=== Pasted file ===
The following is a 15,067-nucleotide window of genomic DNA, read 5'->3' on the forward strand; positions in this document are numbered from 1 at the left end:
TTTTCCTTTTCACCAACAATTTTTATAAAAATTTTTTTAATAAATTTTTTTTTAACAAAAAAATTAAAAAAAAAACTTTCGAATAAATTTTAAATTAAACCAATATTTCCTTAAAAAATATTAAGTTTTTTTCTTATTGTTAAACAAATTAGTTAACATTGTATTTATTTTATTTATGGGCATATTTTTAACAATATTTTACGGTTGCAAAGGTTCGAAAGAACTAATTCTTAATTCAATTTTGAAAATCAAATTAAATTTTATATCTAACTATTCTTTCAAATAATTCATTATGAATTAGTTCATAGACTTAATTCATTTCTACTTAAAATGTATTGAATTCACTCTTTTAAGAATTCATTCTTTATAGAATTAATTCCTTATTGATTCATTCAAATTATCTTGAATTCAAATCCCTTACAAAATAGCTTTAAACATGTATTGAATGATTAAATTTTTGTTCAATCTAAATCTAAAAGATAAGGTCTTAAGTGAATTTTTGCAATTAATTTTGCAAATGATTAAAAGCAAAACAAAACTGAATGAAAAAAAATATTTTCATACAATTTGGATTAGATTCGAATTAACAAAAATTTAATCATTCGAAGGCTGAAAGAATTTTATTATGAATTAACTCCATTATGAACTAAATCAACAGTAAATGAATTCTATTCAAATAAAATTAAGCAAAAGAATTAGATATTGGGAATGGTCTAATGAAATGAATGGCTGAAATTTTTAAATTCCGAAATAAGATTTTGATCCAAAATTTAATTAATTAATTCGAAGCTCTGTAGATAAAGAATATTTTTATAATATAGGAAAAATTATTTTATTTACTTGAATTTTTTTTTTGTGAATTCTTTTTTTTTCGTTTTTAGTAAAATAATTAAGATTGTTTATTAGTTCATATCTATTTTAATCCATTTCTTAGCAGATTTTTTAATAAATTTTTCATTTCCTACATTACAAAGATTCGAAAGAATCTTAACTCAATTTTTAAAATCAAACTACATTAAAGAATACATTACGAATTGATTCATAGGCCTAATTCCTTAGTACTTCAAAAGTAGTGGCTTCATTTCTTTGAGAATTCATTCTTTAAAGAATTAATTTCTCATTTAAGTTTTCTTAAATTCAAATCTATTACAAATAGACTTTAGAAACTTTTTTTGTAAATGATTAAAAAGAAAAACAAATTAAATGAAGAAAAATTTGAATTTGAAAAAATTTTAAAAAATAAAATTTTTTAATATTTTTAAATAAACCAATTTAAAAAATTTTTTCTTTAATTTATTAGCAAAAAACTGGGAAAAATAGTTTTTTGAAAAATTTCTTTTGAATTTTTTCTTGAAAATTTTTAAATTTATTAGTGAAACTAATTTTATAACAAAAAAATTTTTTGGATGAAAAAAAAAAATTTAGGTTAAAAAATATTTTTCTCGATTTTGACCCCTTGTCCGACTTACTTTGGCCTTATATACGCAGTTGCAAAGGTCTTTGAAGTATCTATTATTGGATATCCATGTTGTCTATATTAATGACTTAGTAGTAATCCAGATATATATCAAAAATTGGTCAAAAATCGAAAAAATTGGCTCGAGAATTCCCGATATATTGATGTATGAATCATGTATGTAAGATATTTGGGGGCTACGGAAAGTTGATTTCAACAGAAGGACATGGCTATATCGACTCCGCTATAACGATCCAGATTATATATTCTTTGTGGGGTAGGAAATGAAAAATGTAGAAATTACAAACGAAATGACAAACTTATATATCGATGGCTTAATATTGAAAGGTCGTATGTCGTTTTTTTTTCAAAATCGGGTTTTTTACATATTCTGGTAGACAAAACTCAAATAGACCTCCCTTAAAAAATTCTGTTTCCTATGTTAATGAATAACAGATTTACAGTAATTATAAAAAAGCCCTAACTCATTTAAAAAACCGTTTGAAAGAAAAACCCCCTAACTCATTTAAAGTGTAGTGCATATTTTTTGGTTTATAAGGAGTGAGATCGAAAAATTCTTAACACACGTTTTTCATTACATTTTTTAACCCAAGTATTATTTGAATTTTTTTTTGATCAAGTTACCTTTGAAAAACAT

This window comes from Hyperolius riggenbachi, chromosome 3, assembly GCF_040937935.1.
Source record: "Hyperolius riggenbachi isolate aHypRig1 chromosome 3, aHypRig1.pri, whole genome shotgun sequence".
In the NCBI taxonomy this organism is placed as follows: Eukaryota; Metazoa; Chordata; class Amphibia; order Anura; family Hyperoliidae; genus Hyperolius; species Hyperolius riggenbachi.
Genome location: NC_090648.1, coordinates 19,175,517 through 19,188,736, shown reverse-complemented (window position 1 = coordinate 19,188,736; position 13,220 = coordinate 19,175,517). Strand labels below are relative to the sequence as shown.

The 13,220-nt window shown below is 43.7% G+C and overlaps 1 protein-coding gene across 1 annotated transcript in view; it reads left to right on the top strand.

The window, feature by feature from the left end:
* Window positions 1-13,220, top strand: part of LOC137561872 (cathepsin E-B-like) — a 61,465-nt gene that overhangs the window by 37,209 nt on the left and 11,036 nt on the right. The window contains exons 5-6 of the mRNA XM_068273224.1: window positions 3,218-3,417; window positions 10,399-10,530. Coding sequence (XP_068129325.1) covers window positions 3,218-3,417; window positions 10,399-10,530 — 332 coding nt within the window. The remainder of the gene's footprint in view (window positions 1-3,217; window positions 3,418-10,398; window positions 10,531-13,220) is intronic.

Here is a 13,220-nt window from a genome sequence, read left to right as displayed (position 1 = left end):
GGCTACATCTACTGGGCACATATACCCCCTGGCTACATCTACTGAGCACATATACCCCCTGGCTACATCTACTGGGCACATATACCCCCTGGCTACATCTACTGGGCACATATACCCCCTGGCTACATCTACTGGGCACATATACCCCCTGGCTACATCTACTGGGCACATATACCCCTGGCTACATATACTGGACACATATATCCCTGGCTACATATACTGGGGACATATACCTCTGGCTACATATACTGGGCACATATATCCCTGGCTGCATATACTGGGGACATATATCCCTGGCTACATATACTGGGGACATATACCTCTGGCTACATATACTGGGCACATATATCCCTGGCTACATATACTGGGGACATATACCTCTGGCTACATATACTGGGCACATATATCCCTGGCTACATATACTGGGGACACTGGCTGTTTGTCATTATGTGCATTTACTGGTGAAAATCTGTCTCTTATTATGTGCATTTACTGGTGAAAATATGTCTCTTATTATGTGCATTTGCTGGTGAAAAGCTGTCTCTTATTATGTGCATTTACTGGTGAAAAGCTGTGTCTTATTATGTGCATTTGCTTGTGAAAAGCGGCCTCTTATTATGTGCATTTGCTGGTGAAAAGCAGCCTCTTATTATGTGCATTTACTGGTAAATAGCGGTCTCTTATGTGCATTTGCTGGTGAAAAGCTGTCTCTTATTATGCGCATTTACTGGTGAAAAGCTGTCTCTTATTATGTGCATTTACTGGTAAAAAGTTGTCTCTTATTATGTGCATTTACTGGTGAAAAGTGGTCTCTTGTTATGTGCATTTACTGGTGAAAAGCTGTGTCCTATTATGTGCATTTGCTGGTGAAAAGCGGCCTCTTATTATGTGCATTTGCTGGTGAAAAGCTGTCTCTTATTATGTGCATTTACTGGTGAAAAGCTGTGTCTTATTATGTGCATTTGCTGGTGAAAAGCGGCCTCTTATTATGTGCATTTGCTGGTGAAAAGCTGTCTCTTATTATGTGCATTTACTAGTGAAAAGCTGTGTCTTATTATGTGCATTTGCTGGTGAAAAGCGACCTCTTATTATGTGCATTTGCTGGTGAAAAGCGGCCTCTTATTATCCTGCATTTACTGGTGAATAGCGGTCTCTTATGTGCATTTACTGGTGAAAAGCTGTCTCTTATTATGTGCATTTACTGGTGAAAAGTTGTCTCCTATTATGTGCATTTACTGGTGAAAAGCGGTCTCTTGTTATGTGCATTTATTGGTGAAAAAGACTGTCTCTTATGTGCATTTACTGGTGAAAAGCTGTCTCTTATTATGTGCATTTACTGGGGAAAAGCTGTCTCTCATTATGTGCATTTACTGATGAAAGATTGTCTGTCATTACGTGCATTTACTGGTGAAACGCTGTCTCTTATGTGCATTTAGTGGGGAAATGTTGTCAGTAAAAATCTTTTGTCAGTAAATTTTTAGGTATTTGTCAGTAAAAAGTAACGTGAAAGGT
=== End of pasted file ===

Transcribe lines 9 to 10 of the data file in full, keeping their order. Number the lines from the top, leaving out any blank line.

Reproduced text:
* Window positions 1-13,220, top strand: part of LOC137561872 (cathepsin E-B-like) — a 61,465-nt gene that overhangs the window by 37,209 nt on the left and 11,036 nt on the right. The window contains exons 5-6 of the mRNA XM_068273224.1: window positions 3,218-3,417; window positions 10,399-10,530. Coding sequence (XP_068129325.1) covers window positions 3,218-3,417; window positions 10,399-10,530 — 332 coding nt within the window. The remainder of the gene's footprint in view (window positions 1-3,217; window positions 3,418-10,398; window positions 10,531-13,220) is intronic.

Here is a 13,220-nt window from a genome sequence, read left to right as displayed (position 1 = left end):